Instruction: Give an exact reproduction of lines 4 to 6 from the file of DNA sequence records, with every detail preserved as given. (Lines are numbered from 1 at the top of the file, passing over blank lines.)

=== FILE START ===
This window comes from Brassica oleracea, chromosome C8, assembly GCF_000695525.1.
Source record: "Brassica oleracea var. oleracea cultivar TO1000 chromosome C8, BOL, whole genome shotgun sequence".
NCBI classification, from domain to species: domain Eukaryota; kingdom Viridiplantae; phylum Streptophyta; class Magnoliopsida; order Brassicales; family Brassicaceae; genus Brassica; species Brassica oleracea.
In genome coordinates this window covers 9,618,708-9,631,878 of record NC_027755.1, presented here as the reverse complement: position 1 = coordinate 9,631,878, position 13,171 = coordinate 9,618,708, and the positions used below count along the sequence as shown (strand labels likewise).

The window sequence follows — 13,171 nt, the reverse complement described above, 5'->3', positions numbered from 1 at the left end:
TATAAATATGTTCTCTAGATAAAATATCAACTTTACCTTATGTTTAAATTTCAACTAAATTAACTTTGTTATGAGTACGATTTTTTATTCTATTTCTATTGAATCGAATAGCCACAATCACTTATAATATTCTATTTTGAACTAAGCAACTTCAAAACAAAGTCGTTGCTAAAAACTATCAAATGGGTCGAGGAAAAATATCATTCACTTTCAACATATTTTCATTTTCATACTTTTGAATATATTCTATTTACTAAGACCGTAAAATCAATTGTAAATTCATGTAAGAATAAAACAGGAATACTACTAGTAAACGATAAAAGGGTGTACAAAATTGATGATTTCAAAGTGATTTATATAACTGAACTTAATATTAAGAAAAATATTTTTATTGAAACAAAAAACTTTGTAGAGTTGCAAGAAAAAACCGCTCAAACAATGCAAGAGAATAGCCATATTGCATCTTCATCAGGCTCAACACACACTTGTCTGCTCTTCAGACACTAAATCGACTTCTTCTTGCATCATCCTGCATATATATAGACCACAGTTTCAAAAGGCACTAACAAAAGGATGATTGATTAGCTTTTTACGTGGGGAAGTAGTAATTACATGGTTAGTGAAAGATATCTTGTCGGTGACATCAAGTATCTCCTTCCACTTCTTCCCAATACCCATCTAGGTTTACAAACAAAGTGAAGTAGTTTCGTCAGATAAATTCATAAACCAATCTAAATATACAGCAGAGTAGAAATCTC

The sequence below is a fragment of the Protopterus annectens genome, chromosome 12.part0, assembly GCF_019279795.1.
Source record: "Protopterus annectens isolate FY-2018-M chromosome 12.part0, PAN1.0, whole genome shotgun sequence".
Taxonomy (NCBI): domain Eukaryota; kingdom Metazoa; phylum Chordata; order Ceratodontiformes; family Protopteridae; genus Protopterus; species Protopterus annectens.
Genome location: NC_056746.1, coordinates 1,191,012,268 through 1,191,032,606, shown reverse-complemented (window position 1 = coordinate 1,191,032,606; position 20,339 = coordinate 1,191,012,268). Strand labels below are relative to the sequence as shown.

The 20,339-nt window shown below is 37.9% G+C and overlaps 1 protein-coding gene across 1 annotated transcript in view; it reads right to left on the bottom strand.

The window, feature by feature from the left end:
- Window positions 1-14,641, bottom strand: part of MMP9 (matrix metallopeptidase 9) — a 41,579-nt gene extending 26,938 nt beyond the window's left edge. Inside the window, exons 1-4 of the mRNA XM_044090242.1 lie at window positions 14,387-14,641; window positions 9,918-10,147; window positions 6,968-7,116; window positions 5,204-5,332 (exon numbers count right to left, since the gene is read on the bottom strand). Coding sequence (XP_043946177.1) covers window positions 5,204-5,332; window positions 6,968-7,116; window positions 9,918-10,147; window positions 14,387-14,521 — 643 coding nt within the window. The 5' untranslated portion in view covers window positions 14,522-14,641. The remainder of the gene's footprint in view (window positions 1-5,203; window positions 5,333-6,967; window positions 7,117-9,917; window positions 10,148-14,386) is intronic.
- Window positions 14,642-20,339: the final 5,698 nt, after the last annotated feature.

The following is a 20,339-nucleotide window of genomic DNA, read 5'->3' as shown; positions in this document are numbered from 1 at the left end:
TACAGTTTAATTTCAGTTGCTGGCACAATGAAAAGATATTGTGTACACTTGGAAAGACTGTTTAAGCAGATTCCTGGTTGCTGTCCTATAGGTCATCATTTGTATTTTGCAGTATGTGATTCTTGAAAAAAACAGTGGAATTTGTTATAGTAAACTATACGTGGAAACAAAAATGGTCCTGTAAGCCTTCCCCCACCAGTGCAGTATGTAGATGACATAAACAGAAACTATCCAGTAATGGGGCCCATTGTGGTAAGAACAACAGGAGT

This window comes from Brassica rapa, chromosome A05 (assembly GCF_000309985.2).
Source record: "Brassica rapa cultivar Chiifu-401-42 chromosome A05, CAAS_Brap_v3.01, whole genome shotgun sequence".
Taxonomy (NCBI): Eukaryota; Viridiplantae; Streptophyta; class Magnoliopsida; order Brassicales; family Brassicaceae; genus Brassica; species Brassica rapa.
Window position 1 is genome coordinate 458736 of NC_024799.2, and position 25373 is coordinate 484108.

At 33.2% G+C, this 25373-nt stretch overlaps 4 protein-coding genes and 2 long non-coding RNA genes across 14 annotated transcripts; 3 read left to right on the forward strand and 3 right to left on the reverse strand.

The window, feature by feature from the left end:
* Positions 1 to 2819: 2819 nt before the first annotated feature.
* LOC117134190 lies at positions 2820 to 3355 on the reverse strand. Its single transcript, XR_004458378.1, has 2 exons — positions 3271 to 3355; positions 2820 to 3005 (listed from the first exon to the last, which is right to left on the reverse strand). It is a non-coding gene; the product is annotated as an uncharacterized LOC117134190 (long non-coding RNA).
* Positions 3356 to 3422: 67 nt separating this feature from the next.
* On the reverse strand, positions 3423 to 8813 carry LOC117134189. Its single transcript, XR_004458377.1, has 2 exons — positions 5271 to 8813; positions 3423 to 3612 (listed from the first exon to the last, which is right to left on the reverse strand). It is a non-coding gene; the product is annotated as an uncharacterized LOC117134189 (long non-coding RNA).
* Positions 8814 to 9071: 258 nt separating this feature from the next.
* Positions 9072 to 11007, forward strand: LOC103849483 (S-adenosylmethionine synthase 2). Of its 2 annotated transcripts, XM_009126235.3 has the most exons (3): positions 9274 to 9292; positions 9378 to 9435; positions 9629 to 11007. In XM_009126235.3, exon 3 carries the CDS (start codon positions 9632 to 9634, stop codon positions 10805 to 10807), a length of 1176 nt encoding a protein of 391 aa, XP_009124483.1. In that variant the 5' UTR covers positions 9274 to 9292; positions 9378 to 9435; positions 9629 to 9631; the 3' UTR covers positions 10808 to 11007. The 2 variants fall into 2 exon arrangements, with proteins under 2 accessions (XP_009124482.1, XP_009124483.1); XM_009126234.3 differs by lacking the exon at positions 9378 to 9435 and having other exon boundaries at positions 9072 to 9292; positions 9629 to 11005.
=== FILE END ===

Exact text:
In genome coordinates this window covers 9,618,708-9,631,878 of record NC_027755.1, presented here as the reverse complement: position 1 = coordinate 9,631,878, position 13,171 = coordinate 9,618,708, and the positions used below count along the sequence as shown (strand labels likewise).

The window sequence follows — 13,171 nt, the reverse complement described above, 5'->3', positions numbered from 1 at the left end:
TATAAATATGTTCTCTAGATAAAATATCAACTTTACCTTATGTTTAAATTTCAACTAAATTAACTTTGTTATGAGTACGATTTTTTATTCTATTTCTATTGAATCGAATAGCCACAATCACTTATAATATTCTATTTTGAACTAAGCAACTTCAAAACAAAGTCGTTGCTAAAAACTATCAAATGGGTCGAGGAAAAATATCATTCACTTTCAACATATTTTCATTTTCATACTTTTGAATATATTCTATTTACTAAGACCGTAAAATCAATTGTAAATTCATGTAAGAATAAAACAGGAATACTACTAGTAAACGATAAAAGGGTGTACAAAATTGATGATTTCAAAGTGATTTATATAACTGAACTTAATATTAAGAAAAATATTTTTATTGAAACAAAAAACTTTGTAGAGTTGCAAGAAAAAACCGCTCAAACAATGCAAGAGAATAGCCATATTGCATCTTCATCAGGCTCAACACACACTTGTCTGCTCTTCAGACACTAAATCGACTTCTTCTTGCATCATCCTGCATATATATAGACCACAGTTTCAAAAGGCACTAACAAAAGGATGATTGATTAGCTTTTTACGTGGGGAAGTAGTAATTACATGGTTAGTGAAAGATATCTTGTCGGTGACATCAAGTATCTCCTTCCACTTCTTCCCAATACCCATCTAGGTTTACAAACAAAGTGAAGTAGTTTCGTCAGATAAATTCATAAACCAATCTAAATATACAGCAGAGTAGAAATCTC